“And the deep and dank tarn closed silently over the fragments of the House of Usher.” – Edgar Allan Poe
With mighty Deutsche Bank, the largest lender in Germany and symbol of the country’s economic might, in dire straits, Germans are belatedly waking up to the nightmarish reality that the supposedly masterly inactivity of their wildly overrated Chancellor has been far from masterful at all.
Instead, like the work of the incomparable Edgar Allan Poe, it is now being dramatically revealed that the seemingly impregnable political and economic edifice she has so laboriously created will soon sink back into the mire. It turns out political risk is not just for other people – for spendthrift Greeks, Italians, and Spaniards – it is also for the country that is undoubtedly the heart of Europe.
Some of Deutsche’s problems are beyond its control; profits at all European lenders have been significantly squeezed by the European Central Bank’s (ECB) extreme programme of monetary easing, as ultra-low interest rates generate fewer profits for banks, both in terms of deposits and loans. Others are more Deutsche’s direct fault, stemming from the reprehensible alleged mis-selling of US mortgage-backed securities that was the common practice before the Lehman crisis.
For this offence, US regulators are reportedly seeking to hit the bank with a draconian $14bn fine (perhaps partly in retaliation for the EU’s recent shenanigans in targeting Apple’s tax practices in Ireland). While no one alive expects Deutsche to pay this initial back-breaking cost (sanctions are traditionally negotiated downwards with Washington, with rumours the real sanction could be as low as $5.4bn), until the actual number is agreed upon, it is impossible to know exactly how bad things are for the bank. It is this uncertainty that is largely motivating hedge funds (reportedly 10 just this past week have cut their exposure) to run a mile from Deutsche.
However, even given this relative good news of a lower probable fine for Deutsche, it is far from out of the woods. There is a reason that both the bank and the German government have had to strenuously deny over the past week that a rescue was being devised. In 2007, Deutsche’s share price was €98; now it has plummeted to the teens. The simple, horrifying, Poe-like fact is that the bank is in terrible trouble.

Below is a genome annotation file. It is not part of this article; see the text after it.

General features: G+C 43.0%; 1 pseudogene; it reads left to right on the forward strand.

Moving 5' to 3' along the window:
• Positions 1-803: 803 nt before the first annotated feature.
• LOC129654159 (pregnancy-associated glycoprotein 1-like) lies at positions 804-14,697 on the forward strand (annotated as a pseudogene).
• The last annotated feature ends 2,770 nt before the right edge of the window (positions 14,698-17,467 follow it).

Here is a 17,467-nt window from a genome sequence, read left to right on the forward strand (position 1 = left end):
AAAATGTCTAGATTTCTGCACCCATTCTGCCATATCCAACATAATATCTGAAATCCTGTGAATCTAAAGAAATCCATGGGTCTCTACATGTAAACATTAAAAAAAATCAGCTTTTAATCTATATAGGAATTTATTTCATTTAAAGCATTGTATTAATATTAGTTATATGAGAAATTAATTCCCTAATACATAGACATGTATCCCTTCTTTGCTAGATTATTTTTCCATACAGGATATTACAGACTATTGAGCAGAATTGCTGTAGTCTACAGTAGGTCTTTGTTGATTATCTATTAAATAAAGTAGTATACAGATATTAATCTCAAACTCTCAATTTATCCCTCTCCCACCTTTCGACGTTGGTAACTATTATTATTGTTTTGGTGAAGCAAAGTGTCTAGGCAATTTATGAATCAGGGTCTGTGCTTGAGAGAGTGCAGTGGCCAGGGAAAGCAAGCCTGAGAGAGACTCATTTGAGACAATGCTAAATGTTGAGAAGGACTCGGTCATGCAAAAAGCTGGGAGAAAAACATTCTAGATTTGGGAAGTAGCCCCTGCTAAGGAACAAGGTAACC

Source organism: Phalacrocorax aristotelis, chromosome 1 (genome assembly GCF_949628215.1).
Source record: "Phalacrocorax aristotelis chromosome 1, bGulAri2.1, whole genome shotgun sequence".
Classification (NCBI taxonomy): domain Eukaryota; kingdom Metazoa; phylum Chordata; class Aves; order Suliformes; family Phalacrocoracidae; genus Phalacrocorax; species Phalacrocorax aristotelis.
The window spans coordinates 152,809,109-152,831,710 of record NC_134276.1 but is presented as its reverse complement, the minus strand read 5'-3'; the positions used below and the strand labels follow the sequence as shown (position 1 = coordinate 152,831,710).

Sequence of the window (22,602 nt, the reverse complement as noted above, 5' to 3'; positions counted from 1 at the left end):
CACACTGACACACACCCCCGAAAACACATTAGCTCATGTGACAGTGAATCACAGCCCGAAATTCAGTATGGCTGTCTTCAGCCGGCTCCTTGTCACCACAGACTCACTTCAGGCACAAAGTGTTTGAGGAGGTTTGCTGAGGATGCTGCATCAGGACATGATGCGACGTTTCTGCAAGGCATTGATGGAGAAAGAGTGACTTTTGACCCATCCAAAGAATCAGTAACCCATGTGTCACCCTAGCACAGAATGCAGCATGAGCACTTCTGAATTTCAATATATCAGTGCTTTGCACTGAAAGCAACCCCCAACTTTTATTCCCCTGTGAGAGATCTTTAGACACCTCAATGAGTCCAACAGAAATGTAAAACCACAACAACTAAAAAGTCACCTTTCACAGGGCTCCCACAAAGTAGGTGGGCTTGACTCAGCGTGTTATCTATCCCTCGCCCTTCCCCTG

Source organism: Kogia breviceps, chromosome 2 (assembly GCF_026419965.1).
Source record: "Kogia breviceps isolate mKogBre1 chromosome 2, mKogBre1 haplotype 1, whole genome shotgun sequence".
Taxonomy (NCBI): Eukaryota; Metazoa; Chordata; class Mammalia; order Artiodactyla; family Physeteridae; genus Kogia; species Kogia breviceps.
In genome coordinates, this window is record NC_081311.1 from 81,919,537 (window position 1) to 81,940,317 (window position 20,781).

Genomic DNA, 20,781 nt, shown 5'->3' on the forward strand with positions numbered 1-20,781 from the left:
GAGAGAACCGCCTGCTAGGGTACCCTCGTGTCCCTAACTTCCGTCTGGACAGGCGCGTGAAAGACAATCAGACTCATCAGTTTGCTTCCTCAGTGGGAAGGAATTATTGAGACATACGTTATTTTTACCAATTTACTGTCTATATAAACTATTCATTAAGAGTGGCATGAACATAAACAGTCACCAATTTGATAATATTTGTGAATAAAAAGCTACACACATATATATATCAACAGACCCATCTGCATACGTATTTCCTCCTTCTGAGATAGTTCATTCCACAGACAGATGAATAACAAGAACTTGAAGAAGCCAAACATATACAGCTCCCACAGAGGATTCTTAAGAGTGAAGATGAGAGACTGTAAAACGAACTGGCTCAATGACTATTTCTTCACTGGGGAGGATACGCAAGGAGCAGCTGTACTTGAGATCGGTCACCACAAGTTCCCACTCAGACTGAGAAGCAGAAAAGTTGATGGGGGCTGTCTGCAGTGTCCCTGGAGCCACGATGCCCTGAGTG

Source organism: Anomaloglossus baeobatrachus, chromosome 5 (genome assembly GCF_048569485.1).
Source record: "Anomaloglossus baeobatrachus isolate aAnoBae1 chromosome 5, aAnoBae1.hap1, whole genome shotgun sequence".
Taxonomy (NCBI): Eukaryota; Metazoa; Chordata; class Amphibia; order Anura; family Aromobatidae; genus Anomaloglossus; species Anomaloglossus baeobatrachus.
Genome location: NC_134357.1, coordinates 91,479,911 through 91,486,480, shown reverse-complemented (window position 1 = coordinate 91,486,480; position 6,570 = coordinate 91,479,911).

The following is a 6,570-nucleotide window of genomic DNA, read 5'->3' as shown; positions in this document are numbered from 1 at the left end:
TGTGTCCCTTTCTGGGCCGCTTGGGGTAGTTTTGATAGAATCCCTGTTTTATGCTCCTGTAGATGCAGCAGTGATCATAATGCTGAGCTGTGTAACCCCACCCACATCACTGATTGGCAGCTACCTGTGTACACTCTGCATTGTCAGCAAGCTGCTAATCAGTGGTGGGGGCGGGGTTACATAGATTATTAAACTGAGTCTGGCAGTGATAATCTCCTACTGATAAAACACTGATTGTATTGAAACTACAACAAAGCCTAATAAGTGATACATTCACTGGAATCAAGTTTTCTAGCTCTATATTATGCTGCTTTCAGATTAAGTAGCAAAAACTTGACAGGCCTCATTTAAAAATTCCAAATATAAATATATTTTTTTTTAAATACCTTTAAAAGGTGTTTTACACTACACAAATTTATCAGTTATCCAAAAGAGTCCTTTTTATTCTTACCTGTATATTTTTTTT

The gothic economic reality that Deutsche Bank has exposed – that German banks can no more escape the never-ending European economic crisis than can their colleagues in supposedly less worthy Spain, Portugal, and Italy – definitively means we have reached the beginning of the end of the House of Merkel. Rather than being seen historically as the calm, wise, steady leader who competently steered Europe through the post-Lehman gales, a new, darker (and altogether more accurate) picture is emerging. Instead, the do-nothing, slow-moving Merkel will more likely be seen as a sort of modern-day Louis XV, haplessly and gormlessly doing nothing as the European project sank into the tarn.
For if the economics of a possible bailout of Deutsche are terrible, the politics are even worse. The psychological deal that has endured between Merkel and the German people has been based on the simple trade that she will keep all the ills of the world away from them – from the economic depression that has so blighted southern Europe to the perils of Russian adventurism on the continent’s periphery – if they left their critical faculties at home and trusted her.
With the economic fire spreading to Deutsche, this long-running social contract has been definitively smashed, and with it the sheep-like acquiescence of average Germans. Merkel may still win a fourth term as Chancellor (given the laughable lack of alternatives) but her aura as the ultra-competent manager of German stability and the European project is at an end.
If Deutsche continues to founder, and she does not bail out the bank, a Lehman-like run is possible. If she does allow a bailout, Merkel will have to flout recently-imposed EU-wide banking rules, which have made it much harder for Italian, Greek, and Spanish banks to be rescued by their countries.
Let us be very clear here. These are her rules, the tough conditions she offered to the German people to ensure a systemic banking crisis would never happen again. The irony is delicious; these iron-clad new rules will be violated by the very country and Chancellor that insisted upon them. German hypocrisy will be obvious to all. Expect the southern Europeans to demand full-scale revisions of German-inspired austerity (and more specifically the new banking rules) a nanosecond after Deutsche is bailed out.
Deutsche’s peril amounts to the Fall of the House of Merkel, a time where her many gormless supporters confused her do-nothing caution with wisdom. As Germany’s banking crisis makes hauntingly clear, they are not the same thing. Concerted, dramatic, and decisive (her least favourite word) action is needed to save Europe. Failing this, it will dramatically sink into the intellectual swamps from which it arose.